The middle east has been a tricky place in British Foreign policy for generations. We have come to depend on their oil (including in WWII) and on our links to India and the east via the Suez Canal. We feel our ethical loyalty to support Israel’s right to exist especially after the Holocaust. Yet we have acquiesced with tyranny.
Despite taking on Saddam we have tolerated severe repression in Saudi Arabia and a lesser degree of it in UAE – which is easy for me to say when not in government and not having to face the unpopular consequences of withdrawal of their oil supply. It is easy to criticise the UK government but people here do like their petrol and we have come to depend heavily on it. BUT their human rights is not great and we should talk about it more firmly.
Perhaps the trickiest place in the Middle East is Bahrain where, at the Pearl Roundabout in 2011 Shia protesters protested and were eventually removed by forces invited from Sunni Saudi Arabia by the minority Bahraini Sunni government. It is very tricky because in principle one might think that Shia Iran might come to the aid of such co-religionists as the protestors.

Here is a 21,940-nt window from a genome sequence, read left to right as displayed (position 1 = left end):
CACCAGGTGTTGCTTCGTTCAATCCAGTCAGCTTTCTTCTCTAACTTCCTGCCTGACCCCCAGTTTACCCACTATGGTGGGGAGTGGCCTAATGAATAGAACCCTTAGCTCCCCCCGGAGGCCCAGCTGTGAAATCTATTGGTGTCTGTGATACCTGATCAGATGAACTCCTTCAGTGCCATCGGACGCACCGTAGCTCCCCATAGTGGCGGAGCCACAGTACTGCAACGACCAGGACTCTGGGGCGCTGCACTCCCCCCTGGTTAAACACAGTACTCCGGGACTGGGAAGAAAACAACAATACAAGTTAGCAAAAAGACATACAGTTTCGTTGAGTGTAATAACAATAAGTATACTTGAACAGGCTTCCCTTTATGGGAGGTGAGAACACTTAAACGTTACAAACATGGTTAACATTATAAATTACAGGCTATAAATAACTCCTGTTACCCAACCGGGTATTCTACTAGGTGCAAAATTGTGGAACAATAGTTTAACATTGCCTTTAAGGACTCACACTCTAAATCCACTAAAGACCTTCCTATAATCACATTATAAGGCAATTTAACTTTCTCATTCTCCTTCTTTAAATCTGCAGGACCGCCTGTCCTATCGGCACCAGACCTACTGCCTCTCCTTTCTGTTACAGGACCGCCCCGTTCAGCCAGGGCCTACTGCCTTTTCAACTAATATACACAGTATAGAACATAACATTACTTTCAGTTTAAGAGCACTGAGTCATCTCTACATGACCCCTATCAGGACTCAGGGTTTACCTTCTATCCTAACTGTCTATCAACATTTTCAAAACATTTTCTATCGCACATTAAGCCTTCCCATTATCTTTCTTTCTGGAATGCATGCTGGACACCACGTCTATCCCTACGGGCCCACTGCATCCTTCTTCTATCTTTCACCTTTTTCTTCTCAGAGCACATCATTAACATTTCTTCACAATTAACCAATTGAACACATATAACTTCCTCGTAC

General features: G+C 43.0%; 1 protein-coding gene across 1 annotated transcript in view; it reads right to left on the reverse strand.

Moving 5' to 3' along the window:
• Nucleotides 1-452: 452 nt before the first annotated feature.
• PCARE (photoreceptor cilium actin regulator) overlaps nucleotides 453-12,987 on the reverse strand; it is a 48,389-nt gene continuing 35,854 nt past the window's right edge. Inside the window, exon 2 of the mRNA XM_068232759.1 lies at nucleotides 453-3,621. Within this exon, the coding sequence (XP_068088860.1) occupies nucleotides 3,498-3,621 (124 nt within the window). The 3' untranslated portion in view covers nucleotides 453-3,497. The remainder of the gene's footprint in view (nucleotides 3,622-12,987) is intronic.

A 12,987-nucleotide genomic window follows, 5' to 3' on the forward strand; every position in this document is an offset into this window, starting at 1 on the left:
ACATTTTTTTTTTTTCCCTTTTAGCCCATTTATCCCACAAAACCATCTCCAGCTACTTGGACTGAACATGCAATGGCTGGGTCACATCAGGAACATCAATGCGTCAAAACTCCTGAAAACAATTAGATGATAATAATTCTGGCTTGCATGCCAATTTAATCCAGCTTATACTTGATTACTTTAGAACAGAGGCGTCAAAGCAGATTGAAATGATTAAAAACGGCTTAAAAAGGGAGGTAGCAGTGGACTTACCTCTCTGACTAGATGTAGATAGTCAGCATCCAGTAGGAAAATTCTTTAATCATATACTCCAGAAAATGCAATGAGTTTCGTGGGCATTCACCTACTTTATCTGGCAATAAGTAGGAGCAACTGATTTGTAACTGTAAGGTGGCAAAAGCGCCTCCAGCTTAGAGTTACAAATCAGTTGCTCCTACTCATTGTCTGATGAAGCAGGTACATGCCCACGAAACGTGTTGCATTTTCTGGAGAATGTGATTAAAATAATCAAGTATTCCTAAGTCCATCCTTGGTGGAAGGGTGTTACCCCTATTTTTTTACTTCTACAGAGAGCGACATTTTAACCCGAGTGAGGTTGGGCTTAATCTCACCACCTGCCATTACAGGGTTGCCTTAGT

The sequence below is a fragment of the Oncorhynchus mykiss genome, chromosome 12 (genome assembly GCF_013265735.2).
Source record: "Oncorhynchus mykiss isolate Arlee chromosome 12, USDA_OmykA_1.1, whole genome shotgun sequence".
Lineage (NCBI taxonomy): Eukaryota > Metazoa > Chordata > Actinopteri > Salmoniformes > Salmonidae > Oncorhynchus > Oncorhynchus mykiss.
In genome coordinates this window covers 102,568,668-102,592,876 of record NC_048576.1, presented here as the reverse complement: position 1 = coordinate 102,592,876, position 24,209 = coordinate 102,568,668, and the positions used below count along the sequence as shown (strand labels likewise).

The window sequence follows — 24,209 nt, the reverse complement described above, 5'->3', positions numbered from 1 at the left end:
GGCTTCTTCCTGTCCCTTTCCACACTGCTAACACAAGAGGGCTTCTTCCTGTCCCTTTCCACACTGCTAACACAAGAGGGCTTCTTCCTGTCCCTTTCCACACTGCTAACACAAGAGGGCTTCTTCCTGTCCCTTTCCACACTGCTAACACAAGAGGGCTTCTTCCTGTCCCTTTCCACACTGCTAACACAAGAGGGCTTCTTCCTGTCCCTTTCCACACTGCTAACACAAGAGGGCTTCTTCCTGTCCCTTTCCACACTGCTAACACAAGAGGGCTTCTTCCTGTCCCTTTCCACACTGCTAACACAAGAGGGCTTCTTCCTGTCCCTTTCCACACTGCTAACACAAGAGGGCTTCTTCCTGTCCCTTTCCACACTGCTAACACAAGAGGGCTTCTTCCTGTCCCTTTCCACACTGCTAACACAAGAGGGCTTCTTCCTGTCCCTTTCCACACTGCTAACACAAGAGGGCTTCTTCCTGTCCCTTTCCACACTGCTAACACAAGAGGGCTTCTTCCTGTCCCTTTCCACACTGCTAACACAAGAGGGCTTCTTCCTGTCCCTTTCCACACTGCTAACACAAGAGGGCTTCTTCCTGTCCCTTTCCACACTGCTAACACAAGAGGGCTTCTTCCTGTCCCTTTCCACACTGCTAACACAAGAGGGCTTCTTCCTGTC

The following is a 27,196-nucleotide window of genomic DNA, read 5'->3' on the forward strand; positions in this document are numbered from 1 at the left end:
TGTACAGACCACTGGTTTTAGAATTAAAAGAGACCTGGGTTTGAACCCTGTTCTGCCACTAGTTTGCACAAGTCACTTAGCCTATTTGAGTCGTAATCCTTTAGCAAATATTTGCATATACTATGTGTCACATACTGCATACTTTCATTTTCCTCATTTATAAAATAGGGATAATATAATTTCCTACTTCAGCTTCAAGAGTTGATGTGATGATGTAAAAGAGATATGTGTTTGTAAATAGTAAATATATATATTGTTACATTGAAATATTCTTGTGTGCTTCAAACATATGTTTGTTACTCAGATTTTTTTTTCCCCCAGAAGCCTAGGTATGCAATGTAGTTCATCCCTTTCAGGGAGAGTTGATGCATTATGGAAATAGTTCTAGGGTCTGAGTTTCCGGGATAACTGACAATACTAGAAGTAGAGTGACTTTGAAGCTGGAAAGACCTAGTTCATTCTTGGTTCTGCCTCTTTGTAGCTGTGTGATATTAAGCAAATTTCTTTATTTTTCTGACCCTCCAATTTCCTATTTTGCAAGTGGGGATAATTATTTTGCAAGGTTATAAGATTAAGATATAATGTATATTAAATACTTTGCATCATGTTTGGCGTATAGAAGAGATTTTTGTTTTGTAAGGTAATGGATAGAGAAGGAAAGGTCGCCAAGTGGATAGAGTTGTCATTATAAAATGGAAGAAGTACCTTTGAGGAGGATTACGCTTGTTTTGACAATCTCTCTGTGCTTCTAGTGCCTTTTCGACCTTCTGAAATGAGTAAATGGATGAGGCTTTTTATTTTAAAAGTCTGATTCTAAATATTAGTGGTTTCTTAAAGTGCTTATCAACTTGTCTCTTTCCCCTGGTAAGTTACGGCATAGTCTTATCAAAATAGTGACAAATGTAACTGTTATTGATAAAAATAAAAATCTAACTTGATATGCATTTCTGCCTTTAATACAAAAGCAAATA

Syria is a mess. Its repressive regime headed by a London Eye Surgeon is cracking down brutally on democracy protesters who have the muted moral support of western powers but no actual supportive intervention from them. As in the Arab Spring in the Maghreb these demonstrators may be uncomfortably Islamist neighbours in the future and may be treating Christian neighbours harshly but are we to allow them to be targeted bloodily by their own government when we came to the aid of similar people in Libya.
I can imagine that Syria is harder to intervene as we did in Libya in in a way that wouldn’t drag us in interminably on the ground. It is an immensely difficult challenge but I sense that we cannot leave things to stew for ever and some sort of aid for the protesters may be required.
We may have some major involvements on the world scene ahead of us. We should conduct ourselves in good conscience but can only achieve success if we define what success is and devise a realistic plan to achieve it. A tough one!
Turkey is a major and long-standing NATO ally that has held the flank against the USSR over many decades. It is a land with a long history of Byzantium and the Ottoman Empire and complex British control nd influence after the defeat of Turkey in WWI. Ataturk brought Turkey on a western path but with some brutality and with the army being a dominant force in national politics. It would be great to see Turkey evolve along a European path with the rest of us in Europe but it is a risk and its path is not yet decided by its own people whether to be Islamic (the ruling party is Islamic) or secular (it has applied for EU membership). It has Iran for a neighbour and the EU would thus have a frontier directly with Iran which would be uncomfortable. I think we should be friends with Turkey but not welcome them into our European home – not yet anyway.